How to Create a Mutually Beneficial Medical Director Contract

Posted By Mike Meyer, Thursday, December 17, 2020

contract and pen

By Patrick O'Brien, JD, Legal Coordinator, American Med Spa Association

An employment agreement between a medical spa and a medical director must benefit both parties; otherwise, it likely will be unsatisfactory for one or both sides. If one or both sides do not take the time to read the contract, they could find themselves disappointed with the outcome. In addition, the agreement needs to clearly address certain aspects of state medical practice law to be compliant and avoid creating large risks for both the physician and the medical spa. Here are a few things that physicians and practices should find within a mutually beneficial and compliant contract.

A Medical Director or a Practice Owner

While finding a physician who would be a good fit for your medical spa is an achievement in itself, the next step is to formalize the agreement. However, before you do that, you need to consider if a medical director agreement is even appropriate. Many states limit the ownership of medical entities to only professional licensed persons; this is referred to as a prohibition on the "corporate practice of medicine." In these states, this means that hiring a medical director when you are not a physician can lead to legal trouble for the unlicensed practice of medicine. This can also open the physician's license up to board discipline for aiding and abetting the unlicensed practice of medicine.

In states that prohibit the corporate practice of medicine, a medical director agreement alone will not provide you and the physician the protection you need. Instead, a different ownership structure or MSO arrangement (you can read about MSOs here) will need to be used to comply with the state's ownership requirements. Regardless of whether one of these methods or a medical director agreement is used, the goal is largely the same—to legally provide medical services through the medical spa.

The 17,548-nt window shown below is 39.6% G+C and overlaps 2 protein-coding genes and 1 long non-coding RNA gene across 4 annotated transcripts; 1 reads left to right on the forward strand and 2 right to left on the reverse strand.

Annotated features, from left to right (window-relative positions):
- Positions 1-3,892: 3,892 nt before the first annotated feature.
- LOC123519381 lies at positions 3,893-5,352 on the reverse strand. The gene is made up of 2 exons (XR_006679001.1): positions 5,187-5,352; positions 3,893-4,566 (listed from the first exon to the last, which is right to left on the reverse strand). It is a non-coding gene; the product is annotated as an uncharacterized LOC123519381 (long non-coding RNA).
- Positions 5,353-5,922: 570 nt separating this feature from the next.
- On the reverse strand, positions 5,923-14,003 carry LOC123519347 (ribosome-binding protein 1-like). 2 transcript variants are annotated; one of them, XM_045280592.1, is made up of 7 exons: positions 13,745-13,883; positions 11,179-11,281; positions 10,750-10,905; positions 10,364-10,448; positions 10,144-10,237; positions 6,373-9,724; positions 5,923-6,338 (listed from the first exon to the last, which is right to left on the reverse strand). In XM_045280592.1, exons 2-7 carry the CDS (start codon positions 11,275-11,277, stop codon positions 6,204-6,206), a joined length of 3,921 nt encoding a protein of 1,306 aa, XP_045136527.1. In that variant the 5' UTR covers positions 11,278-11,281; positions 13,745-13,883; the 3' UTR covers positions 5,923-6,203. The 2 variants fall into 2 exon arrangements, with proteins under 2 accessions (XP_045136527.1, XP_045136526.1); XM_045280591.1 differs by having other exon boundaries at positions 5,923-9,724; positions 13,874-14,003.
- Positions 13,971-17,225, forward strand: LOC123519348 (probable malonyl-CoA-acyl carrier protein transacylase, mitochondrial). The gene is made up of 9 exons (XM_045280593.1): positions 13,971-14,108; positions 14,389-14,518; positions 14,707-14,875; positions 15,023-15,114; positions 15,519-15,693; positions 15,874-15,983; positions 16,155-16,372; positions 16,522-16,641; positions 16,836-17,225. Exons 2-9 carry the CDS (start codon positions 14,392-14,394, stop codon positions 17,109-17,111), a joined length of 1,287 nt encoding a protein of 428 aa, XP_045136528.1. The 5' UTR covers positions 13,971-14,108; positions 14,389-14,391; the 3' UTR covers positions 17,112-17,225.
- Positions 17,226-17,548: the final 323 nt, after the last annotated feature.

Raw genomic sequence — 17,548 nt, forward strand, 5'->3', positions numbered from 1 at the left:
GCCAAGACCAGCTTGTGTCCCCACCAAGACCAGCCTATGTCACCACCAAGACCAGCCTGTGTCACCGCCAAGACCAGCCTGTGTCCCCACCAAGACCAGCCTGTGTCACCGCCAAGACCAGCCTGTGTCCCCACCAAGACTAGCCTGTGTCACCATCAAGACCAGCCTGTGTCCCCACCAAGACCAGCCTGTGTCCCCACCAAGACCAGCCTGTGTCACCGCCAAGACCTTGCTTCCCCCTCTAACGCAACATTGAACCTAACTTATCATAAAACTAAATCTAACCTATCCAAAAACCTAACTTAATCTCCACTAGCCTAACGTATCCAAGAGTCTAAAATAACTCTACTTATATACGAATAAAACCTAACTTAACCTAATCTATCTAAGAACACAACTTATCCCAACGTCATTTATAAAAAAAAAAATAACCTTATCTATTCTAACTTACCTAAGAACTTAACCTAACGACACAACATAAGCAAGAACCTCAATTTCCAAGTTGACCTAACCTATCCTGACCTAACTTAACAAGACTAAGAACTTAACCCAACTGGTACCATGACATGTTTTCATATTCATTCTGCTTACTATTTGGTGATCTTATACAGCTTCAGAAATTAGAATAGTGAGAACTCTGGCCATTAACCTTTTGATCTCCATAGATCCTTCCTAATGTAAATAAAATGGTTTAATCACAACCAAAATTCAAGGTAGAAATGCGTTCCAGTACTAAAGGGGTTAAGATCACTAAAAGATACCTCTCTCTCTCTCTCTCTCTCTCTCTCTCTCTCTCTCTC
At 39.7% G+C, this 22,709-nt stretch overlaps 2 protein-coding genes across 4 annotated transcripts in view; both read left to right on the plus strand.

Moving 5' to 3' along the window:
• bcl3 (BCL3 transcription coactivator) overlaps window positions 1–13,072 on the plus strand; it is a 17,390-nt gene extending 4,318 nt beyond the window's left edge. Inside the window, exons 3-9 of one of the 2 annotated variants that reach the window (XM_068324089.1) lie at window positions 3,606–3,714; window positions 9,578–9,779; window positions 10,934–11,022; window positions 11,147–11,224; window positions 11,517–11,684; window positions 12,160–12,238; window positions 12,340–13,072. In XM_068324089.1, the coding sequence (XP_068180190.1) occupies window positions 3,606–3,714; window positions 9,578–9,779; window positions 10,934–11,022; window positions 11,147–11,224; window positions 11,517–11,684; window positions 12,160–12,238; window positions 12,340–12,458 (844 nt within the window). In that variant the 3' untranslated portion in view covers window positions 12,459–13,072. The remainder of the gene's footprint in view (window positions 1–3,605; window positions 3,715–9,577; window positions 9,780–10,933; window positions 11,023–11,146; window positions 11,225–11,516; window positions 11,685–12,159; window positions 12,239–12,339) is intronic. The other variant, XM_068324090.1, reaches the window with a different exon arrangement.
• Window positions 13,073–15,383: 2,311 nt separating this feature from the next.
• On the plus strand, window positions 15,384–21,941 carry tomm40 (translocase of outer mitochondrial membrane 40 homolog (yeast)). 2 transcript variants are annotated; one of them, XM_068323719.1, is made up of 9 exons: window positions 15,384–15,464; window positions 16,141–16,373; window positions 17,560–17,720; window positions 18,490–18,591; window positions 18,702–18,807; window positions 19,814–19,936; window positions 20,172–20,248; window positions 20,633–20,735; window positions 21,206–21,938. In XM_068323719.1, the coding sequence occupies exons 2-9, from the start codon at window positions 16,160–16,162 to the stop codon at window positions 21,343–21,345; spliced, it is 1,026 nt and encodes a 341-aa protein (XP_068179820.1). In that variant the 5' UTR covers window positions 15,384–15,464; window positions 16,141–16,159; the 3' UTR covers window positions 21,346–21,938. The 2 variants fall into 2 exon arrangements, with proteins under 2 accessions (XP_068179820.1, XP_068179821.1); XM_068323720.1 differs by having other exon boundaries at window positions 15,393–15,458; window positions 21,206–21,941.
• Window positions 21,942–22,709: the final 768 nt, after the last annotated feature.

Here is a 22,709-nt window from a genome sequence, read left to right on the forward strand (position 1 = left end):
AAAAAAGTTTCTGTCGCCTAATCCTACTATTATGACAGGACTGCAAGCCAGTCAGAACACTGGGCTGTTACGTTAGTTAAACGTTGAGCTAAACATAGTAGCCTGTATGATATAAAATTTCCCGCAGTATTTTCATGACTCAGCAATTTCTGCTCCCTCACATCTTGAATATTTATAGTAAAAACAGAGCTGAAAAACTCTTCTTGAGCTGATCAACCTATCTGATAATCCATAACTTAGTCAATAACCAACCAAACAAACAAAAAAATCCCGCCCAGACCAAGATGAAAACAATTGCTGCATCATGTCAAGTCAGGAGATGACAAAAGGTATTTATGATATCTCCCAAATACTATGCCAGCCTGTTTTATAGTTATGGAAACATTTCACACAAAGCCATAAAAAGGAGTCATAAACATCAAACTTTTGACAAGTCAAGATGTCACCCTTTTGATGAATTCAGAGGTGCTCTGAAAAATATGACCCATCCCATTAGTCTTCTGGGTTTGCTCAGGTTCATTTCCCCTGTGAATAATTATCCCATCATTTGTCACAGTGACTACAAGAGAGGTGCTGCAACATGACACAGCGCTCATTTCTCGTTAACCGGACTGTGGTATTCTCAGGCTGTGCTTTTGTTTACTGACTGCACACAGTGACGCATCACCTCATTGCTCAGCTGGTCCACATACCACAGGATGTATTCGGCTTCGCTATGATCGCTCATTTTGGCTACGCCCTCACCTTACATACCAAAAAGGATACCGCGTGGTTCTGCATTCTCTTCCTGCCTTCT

While the main concern with medical director agreements—or any employment agreement—often is what the compensation is going to be, other aspects are equally if not more important. These include clearly defining the responsibilities and duties of the medical director, as well as the limitations placed on the owners' decisions.

A Clear Goal

Before coming to an agreement, the medical spa must decide what exactly it needs the medical director to do. Who will the medical director be overseeing? A medical spa employing advanced practitioners such as physician assistants (PAs) and advanced practice registered nurses (APRNs) who can examine patients and create treatment plans will require significantly less day-to-day involvement than one that doesn't employ licensed prescribers, where the medical director would need to examine all new patients. How much training and procedure development needs to be done for the medical spa? Is this medical director taking over for a departing director that left the spa in a good position with regard to its protocols and standard operating procedures?

The medical spa must clearly communicate its intentions during the search process and make sure that the contract is built around that philosophy.